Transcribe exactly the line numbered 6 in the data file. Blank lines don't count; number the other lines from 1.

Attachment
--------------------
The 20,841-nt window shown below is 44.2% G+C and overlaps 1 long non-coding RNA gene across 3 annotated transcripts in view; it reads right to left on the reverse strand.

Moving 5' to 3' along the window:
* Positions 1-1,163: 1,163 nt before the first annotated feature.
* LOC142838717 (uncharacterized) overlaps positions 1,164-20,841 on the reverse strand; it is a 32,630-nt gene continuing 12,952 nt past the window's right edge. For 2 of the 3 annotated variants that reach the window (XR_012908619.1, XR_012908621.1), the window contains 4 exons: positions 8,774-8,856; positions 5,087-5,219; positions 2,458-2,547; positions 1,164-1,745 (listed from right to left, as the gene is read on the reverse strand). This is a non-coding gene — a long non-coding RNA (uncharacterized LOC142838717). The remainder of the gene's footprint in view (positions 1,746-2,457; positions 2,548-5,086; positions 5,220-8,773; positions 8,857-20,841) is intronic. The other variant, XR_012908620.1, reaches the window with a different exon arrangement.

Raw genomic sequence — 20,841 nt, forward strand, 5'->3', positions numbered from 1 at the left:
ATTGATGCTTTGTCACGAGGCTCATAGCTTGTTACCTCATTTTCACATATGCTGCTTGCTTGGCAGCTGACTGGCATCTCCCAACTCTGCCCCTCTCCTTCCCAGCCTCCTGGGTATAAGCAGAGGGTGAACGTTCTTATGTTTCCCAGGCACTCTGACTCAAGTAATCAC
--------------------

ATTGATGCTTTGTCACGAGGCTCATAGCTTGTTACCTCATTTTCACATATGCTGCTTGCTTGGCAGCTGACTGGCATCTCCCAACTCTGCCCCTCTCCTTCCCAGCCTCCTGGGTATAAGCAGAGGGTGAACGTTCTTATGTTTCCCAGGCACTCTGACTCAAGTAATCAC